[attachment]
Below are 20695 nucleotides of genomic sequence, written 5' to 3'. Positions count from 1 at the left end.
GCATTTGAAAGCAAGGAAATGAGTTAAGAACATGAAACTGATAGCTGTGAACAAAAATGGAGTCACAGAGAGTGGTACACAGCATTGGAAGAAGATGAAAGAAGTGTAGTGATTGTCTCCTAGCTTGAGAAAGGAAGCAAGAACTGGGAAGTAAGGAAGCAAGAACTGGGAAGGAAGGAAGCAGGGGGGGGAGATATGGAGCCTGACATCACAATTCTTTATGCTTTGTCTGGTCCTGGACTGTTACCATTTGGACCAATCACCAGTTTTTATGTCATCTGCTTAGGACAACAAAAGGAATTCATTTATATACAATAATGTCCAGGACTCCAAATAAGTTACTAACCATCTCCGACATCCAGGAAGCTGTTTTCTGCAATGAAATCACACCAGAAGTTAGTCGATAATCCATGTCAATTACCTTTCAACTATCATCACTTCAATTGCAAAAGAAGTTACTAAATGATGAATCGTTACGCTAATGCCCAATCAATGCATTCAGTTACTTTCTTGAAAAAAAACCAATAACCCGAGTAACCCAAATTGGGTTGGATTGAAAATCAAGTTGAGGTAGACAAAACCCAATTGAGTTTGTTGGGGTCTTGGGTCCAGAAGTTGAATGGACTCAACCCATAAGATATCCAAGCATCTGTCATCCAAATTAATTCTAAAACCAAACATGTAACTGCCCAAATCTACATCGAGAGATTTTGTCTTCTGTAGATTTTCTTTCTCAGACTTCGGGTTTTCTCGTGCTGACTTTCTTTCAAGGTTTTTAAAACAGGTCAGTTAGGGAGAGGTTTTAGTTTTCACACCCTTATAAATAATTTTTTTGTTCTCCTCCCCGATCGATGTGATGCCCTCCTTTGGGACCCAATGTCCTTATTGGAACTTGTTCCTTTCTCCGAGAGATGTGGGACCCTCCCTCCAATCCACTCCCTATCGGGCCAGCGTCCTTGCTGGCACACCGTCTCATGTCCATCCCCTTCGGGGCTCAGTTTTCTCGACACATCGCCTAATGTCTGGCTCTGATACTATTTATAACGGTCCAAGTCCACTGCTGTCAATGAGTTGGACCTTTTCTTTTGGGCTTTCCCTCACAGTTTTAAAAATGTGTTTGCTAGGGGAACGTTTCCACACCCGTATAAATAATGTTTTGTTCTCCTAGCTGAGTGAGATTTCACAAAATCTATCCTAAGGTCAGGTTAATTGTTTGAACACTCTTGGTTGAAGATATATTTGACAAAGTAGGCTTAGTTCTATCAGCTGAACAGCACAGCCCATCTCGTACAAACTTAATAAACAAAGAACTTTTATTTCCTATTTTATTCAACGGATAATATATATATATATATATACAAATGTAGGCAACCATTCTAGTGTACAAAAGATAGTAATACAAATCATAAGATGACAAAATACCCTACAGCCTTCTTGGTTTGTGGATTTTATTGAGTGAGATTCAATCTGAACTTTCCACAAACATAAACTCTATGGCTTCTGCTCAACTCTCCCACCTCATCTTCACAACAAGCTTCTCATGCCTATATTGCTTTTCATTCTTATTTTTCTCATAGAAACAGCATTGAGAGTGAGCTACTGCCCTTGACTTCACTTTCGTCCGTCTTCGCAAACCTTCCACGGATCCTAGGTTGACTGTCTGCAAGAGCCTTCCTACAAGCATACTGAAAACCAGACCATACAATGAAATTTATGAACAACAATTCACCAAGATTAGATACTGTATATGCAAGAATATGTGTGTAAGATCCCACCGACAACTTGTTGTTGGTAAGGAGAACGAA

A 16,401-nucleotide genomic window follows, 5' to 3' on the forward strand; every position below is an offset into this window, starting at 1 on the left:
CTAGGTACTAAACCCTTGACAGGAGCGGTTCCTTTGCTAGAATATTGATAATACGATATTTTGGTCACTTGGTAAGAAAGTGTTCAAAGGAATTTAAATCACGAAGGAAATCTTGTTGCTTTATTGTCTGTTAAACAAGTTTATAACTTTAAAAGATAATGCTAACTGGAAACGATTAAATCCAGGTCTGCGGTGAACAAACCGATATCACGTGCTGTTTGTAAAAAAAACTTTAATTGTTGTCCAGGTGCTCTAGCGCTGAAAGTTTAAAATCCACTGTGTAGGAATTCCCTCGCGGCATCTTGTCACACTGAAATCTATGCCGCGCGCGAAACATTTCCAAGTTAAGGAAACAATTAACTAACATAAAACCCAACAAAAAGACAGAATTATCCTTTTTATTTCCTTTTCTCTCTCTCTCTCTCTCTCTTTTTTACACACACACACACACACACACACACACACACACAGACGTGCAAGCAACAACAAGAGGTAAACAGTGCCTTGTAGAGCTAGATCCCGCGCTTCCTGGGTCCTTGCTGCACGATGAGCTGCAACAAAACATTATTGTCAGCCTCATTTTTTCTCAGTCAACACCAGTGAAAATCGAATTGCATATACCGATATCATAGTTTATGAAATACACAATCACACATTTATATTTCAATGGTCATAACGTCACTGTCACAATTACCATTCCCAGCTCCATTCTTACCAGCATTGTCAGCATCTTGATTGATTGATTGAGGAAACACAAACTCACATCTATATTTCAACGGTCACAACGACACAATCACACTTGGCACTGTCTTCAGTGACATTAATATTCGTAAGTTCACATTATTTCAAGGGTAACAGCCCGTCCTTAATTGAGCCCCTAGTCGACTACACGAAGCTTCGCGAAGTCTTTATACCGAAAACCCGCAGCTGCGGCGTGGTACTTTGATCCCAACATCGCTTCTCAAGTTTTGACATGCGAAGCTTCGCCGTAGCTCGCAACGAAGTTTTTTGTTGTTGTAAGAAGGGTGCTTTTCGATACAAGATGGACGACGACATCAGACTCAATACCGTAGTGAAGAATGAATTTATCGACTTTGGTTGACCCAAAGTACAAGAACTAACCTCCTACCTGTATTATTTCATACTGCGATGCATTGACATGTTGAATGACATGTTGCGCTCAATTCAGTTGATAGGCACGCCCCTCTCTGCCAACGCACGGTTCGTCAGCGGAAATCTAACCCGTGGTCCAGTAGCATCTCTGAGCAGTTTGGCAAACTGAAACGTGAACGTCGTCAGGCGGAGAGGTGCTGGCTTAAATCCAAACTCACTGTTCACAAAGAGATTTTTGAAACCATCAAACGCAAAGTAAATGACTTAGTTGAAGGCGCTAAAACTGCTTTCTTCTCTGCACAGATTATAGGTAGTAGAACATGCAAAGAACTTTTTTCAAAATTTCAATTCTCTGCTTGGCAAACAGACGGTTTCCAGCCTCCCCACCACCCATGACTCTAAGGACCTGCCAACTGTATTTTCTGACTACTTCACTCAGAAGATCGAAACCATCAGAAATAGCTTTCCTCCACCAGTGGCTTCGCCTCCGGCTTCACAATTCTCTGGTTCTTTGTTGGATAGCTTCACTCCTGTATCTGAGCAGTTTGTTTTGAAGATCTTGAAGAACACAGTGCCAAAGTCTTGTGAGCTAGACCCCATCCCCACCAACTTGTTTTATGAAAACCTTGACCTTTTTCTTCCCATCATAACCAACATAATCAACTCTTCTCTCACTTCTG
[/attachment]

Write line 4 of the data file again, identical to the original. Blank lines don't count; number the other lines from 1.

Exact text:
CTAGGTACTAAACCCTTGACAGGAGCGGTTCCTTTGCTAGAATATTGATAATACGATATTTTGGTCACTTGGTAAGAAAGTGTTCAAAGGAATTTAAATCACGAAGGAAATCTTGTTGCTTTATTGTCTGTTAAACAAGTTTATAACTTTAAAAGATAATGCTAACTGGAAACGATTAAATCCAGGTCTGCGGTGAACAAACCGATATCACGTGCTGTTTGTAAAAAAAACTTTAATTGTTGTCCAGGTGCTCTAGCGCTGAAAGTTTAAAATCCACTGTGTAGGAATTCCCTCGCGGCATCTTGTCACACTGAAATCTATGCCGCGCGCGAAACATTTCCAAGTTAAGGAAACAATTAACTAACATAAAACCCAACAAAAAGACAGAATTATCCTTTTTATTTCCTTTTCTCTCTCTCTCTCTCTCTCTTTTTTACACACACACACACACACACACACACACACACACAGACGTGCAAGCAACAACAAGAGGTAAACAGTGCCTTGTAGAGCTAGATCCCGCGCTTCCTGGGTCCTTGCTGCACGATGAGCTGCAACAAAACATTATTGTCAGCCTCATTTTTTCTCAGTCAACACCAGTGAAAATCGAATTGCATATACCGATATCATAGTTTATGAAATACACAATCACACATTTATATTTCAATGGTCATAACGTCACTGTCACAATTACCATTCCCAGCTCCATTCTTACCAGCATTGTCAGCATCTTGATTGATTGATTGAGGAAACACAAACTCACATCTATATTTCAACGGTCACAACGACACAATCACACTTGGCACTGTCTTCAGTGACATTAATATTCGTAAGTTCACATTATTTCAAGGGTAACAGCCCGTCCTTAATTGAGCCCCTAGTCGACTACACGAAGCTTCGCGAAGTCTTTATACCGAAAACCCGCAGCTGCGGCGTGGTACTTTGATCCCAACATCGCTTCTCAAGTTTTGACATGCGAAGCTTCGCCGTAGCTCGCAACGAAGTTTTTTGTTGTTGTAAGAAGGGTGCTTTTCGATACAAGATGGACGACGACATCAGACTCAATACCGTAGTGAAGAATGAATTTATCGACTTTGGTTGACCCAAAGTACAAGAACTAACCTCCTACCTGTATTATTTCATACTGCGATGCATTGACATGTTGAATGACATGTTGCGCTCAATTCAGTTGATAGGCACGCCCCTCTCTGCCAACGCACGGTTCGTCAGCGGAAATCTAACCCGTGGTCCAGTAGCATCTCTGAGCAGTTTGGCAAACTGAAACGTGAACGTCGTCAGGCGGAGAGGTGCTGGCTTAAATCCAAACTCACTGTTCACAAAGAGATTTTTGAAACCATCAAACGCAAAGTAAATGACTTAGTTGAAGGCGCTAAAACTGCTTTCTTCTCTGCACAGATTATAGGTAGTAGAACATGCAAAGAACTTTTTTCAAAATTTCAATTCTCTGCTTGGCAAACAGACGGTTTCCAGCCTCCCCACCACCCATGACTCTAAGGACCTGCCAACTGTATTTTCTGACTACTTCACTCAGAAGATCGAAACCATCAGAAATAGCTTTCCTCCACCAGTGGCTTCGCCTCCGGCTTCACAATTCTCTGGTTCTTTGTTGGATAGCTTCACTCCTGTATCTGAGCAGTTTGTTTTGAAGATCTTGAAGAACACAGTGCCAAAGTCTTGTGAGCTAGACCCCATCCCCACCAACTTGTTTTATGAAAACCTTGACCTTTTTCTTCCCATCATAACCAACATAATCAACTCTTCTCTCACTTCTG